So what are THE SMELLS? Take it away, Science! Working with a standard set of data, Andrew Dravniek's 1985 Atlas of Odor Character Profiles, the researchers applied a mathematical method to simplify the olfactory information into coherent categories, similar to the way compressing a digital audio or image file reduces the file's size without, ideally, compromising its usefulness. The team identified 10 basic odor qualities: fragrant, woody/resinous, fruity (non-citrus), chemical, minty/peppermint, sweet, popcorn, lemon and two kinds of sickening odors: pungent and decayed.
On a mild April night some years ago, I walked past a college dorm in New Haven and smelled something I couldn’t place. It reminded me vaguely of swimming pools. Was it chlorine? I sniffed again, more deeply than before. Suddenly I knew exactly what it was and hurried away, internally berating an unseen teenage boy. A few evenings later, in the same spot, I smelled it again. Filled with a sense of moral outrage I looked around, I looked up, and identified the culprit: A tree.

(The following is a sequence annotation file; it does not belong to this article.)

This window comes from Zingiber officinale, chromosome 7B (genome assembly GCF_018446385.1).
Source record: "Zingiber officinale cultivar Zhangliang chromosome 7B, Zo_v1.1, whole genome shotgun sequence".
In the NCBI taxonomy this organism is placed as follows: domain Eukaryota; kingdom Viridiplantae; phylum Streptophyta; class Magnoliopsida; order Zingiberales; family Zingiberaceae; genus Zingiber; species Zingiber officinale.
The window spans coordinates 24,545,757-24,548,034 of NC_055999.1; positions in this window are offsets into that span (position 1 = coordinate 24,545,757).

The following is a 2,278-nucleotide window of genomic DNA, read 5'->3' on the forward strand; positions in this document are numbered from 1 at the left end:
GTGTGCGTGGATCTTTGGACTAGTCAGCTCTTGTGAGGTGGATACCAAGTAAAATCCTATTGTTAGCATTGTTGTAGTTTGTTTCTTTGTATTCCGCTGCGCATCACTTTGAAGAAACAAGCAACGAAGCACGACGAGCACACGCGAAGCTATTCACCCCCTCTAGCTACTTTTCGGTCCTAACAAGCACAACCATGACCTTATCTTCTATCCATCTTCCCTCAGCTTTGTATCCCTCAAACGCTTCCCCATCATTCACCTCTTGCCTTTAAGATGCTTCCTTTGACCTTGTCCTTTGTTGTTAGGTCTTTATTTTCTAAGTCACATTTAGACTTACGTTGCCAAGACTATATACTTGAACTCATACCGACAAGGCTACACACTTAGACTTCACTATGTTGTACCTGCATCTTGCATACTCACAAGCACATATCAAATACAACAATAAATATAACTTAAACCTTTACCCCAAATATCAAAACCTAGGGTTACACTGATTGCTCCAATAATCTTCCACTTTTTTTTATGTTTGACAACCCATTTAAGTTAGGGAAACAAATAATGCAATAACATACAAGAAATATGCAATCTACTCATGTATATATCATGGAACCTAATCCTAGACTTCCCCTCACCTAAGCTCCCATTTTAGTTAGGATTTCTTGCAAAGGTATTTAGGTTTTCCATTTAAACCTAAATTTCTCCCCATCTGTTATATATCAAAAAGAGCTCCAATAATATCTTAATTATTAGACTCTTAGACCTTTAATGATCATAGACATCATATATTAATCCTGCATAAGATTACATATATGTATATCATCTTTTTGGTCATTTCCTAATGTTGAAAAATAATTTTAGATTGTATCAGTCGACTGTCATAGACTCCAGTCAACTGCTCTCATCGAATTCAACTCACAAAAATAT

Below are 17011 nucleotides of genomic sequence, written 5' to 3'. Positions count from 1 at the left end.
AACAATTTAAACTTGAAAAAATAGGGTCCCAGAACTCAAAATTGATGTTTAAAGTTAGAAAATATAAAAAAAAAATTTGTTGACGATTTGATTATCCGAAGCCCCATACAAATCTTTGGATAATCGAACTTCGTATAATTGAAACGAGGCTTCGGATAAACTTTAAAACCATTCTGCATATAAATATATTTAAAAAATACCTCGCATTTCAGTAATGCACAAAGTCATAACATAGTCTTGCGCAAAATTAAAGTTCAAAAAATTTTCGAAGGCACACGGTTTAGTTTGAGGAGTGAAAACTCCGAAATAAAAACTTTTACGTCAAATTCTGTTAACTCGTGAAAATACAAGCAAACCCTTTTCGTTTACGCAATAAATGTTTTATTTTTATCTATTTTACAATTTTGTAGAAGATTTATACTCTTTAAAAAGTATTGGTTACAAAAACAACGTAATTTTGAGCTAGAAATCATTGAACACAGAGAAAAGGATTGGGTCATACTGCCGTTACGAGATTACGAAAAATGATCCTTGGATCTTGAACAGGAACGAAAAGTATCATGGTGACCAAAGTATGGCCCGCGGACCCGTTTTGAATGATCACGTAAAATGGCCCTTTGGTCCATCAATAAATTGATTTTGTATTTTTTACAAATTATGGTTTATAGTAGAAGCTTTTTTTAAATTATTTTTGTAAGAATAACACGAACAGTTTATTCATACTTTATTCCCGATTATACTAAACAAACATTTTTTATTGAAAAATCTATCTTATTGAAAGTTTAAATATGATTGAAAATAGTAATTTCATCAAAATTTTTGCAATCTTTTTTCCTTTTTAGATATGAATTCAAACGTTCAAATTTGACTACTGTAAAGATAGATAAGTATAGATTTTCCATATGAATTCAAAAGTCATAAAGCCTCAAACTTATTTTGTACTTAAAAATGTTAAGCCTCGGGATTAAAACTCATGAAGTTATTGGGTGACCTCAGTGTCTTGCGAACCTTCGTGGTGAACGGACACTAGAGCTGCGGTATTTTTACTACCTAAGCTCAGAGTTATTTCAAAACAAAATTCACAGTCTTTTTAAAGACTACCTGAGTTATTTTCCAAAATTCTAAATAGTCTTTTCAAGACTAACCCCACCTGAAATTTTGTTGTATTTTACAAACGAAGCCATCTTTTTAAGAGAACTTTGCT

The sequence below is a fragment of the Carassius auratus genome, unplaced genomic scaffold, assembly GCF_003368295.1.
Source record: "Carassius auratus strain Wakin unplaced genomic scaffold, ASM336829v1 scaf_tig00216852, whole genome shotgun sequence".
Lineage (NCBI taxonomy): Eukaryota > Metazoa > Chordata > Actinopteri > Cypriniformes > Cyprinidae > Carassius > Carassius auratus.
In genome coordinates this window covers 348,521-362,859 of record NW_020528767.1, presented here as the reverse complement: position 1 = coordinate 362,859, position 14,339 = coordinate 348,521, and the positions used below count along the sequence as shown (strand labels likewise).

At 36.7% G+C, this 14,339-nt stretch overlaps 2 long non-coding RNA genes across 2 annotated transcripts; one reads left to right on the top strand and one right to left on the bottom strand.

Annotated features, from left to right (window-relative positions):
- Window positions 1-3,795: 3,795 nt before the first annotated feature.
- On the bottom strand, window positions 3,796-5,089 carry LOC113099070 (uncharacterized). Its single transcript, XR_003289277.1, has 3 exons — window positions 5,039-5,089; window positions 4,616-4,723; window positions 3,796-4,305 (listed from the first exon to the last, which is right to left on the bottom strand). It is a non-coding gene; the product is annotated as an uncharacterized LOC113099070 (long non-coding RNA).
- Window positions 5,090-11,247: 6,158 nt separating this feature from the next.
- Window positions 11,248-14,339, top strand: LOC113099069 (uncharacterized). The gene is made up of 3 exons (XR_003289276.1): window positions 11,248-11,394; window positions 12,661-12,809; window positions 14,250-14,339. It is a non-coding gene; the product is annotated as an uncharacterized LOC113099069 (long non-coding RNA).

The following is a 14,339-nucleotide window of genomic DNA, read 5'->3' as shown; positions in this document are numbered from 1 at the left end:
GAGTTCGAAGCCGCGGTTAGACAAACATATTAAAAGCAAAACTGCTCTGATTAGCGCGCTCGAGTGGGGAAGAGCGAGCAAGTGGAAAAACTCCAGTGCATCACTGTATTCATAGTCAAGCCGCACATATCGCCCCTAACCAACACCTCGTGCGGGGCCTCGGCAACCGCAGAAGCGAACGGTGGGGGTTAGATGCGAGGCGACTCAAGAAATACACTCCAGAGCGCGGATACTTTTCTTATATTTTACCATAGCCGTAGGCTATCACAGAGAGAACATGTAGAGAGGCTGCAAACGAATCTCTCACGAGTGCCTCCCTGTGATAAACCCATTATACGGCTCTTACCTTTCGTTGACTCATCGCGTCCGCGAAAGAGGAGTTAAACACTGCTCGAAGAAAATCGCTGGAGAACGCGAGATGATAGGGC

More precisely, a Callery Pear, or Pyrus calleryana, a deciduous tree that’s common throughout North America. It blossoms in early spring and produces [...]
Today's Odor: Hot mothballs in a manure fire. Gentle kisses of body odor stained carpet.
— Gowanus Canal (@Gowanus_Daily) November 20, 2012
"It is the nasal equivalent of white noise, researchers report today in the journal Proceedings of the National Academy of Sciences. Just as white noise is a mixture of many different sound frequencies and white light is a mixture of many different wavelengths, olfactory white is a mixture of many different smelly compounds." —Hoping that the Gowanus Canal's "Today's Odor" is the newly discovered "olfactory white" soon.